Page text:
When Samuel Pekoh pulls up to a red light, he always turns heads.
From the windows of their Ford Crown Victorias, cab drivers peer enviously at his Lexus taxicab, "Samantha," as if a supermodel had suddenly entered their homely midst. Pedestrians stop to offer a thumbs-up. "Looking good!" they whistle and catcall.
Eight months ago, Mr. Pekoh, a taxi owner and driver originally from Ghana, and his colleague Clifford Hammon-Adler made a trip to a Lexus dealership on Lexington Avenue and came away with a brand-new pair of hybrid RX400hs, costing them each $52,000 and change. "It's a beautiful drive," Mr. Hammon-Adler said.
"I don't smoke, I don't drink, and when I drove for a company, I didn't like getting complaints about the smell of the car," Mr. Pekoh said. Now, the back seat of "Samantha," which he named after his daughter, smells like new leather.
The Taxi & Limousine Commission approved 10 hybrid-electric car models for use as taxicabs 15 months ago, but the new hybrid cars are only catching on now. "This is the point at which people start seeing numbers," a spokesman for the Taxi & Limousine Commission, Alan Fromberg, said.
With 300 new hybrid cars on the road, New Yorkers are noticing that the look of their taxis is changing as fast as some of the neighborhoods they drive through. The Toyota Prius, the hybrid Honda Accord, the hybrid Honda Civic, the hybrid Toyota Highlander, and the hybrid Lexus are finally hitting the streets, doing a job previously reserved for less sexy car models.
The fancier vehicles are also sowing driver pride. Mr. Hammon-Adler, a rare native New York cabby, said the job he has done for 30 years changed when he traded in his Ford Explorer for the Lexus. "I get looks and stares from other cab drivers at traffic lights all day," Mr. Hammon-Adler said.
They often ask if he needs a night driver. He and Mr. Pekoh both brush off these advances. "Leasing your car, you're doubling the wear and tear," Mr. Hammon-Adler said. "And it's your baby."
Neither of the Lexus cab drivers allow food or drink in their vehicles, which are equipped with sunroofs and DVD navigation systems. They go to the car wash three or four times a week, and they refuse to install a partition in their cabs. "Anyone who's going to buy a Lexus, they'd be crazy to put a partition in," Mr. Hammon-Adler said. They use a still security camera instead, which they say is less claustrophobic for drivers and passengers alike.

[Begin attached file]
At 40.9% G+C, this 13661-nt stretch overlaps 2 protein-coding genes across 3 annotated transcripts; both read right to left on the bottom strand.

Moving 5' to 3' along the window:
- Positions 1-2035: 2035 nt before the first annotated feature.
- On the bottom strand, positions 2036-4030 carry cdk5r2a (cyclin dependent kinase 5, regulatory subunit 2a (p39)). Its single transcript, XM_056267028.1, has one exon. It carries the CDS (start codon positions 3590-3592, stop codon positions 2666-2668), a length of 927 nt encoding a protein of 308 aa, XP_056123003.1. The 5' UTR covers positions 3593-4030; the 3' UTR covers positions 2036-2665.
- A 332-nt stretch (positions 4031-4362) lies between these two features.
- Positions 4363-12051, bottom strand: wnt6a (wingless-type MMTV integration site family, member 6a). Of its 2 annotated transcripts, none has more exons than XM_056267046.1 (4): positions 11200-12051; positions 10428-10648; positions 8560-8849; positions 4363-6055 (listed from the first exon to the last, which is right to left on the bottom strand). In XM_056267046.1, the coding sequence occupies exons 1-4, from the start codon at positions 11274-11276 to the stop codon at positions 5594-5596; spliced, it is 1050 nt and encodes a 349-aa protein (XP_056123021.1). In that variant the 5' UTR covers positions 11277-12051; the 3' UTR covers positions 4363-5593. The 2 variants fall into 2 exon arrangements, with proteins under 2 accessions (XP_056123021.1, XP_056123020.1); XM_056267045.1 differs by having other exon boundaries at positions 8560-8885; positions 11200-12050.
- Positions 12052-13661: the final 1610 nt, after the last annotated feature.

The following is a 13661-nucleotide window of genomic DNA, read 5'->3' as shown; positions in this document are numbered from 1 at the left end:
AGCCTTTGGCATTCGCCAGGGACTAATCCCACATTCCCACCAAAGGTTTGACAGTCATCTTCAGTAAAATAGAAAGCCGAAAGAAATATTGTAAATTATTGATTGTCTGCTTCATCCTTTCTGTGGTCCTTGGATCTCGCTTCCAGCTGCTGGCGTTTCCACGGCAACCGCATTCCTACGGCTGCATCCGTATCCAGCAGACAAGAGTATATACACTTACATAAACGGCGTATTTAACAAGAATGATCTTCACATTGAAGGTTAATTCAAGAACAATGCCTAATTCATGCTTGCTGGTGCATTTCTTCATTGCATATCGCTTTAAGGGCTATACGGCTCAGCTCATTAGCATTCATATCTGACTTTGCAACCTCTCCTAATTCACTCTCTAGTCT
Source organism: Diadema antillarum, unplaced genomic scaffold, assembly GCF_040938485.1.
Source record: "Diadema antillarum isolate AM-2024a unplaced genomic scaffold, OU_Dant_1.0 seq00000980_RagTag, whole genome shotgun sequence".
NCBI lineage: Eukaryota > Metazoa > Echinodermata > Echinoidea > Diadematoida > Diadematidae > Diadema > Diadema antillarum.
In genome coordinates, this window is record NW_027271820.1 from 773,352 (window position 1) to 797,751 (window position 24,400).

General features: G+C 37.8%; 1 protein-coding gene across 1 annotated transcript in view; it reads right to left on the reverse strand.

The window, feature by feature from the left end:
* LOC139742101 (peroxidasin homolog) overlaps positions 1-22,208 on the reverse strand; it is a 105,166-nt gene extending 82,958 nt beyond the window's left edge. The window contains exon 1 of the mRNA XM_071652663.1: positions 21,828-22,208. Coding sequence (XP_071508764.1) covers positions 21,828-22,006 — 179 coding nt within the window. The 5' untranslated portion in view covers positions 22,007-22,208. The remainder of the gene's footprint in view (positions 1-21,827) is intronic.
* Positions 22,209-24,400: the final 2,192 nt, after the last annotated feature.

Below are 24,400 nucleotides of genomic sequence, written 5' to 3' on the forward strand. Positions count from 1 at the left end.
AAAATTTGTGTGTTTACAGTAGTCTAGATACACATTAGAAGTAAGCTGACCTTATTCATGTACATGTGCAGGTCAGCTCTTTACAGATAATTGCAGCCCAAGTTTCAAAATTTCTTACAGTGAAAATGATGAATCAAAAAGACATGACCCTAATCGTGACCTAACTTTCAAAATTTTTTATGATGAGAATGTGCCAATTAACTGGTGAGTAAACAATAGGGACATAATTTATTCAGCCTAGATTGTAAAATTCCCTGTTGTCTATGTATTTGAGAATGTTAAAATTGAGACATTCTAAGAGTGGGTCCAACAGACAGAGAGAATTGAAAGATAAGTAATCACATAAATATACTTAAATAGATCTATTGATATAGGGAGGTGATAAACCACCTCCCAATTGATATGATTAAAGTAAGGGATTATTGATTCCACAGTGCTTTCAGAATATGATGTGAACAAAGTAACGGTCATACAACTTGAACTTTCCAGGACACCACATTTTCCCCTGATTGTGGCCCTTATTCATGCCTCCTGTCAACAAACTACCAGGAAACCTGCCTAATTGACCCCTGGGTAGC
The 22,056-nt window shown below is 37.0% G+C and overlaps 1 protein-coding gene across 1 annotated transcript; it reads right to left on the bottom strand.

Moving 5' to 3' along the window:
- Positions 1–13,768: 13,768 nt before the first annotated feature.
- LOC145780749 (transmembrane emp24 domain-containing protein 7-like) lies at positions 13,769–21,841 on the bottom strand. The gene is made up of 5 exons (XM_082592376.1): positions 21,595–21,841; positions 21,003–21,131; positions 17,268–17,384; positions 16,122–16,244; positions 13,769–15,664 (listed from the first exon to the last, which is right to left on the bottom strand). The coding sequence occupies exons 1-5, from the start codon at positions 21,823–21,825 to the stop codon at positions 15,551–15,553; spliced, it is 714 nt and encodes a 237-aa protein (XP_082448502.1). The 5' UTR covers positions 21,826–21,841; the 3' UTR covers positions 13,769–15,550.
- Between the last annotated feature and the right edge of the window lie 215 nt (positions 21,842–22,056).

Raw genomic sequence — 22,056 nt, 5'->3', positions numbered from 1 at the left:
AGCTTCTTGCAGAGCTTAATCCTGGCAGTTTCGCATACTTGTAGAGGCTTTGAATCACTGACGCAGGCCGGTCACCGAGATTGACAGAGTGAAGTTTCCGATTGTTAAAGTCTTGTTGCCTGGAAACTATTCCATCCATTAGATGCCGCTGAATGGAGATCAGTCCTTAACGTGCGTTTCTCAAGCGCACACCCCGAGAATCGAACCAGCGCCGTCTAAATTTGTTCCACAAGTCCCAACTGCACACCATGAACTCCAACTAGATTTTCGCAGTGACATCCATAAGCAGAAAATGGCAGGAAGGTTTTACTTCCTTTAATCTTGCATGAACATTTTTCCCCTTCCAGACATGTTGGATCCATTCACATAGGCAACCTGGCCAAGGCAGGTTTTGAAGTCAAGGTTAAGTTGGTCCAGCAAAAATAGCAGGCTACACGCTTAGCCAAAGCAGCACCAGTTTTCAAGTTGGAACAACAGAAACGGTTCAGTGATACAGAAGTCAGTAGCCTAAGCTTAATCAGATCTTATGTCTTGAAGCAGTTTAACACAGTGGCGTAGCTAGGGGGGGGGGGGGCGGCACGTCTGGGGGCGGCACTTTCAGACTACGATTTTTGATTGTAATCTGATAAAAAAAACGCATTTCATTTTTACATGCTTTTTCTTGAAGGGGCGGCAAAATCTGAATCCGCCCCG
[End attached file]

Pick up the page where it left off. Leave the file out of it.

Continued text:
Drivers have been able to choose between a partition or a still cameras since the first batch of hybridelectric cabs were authorized in October 2005, but the partition has been more popular because it's cheaper. Now, with more medallion owners replacing non-hybrids with hybrid cars in fancy models, they say they're splurging on the still camera as well because they want their cars to look and feel good.
Mr. Pekoh said that since switching to a hybrid vehicle, his daily gas expenses have dropped to about $20 from $65, but that the insurance on hybrid vehicles is costing him more. Other drivers scoff when he tells them how much money he spent on his car. "You can buy two Crown Victorias for the price of this," he said.
The Taxi & Limousine Commission increased the number of alternative fuel medallions it awards to 254 from 64 last May, and Mayor Bloomberg says he wants the commission to sell another 150 alternative fuel medallions for cars that will be wheelchair accessible, but no date has been set. Thirty-three drivers also are choosing to drive hybrid-electric cars on their standard issue medallions.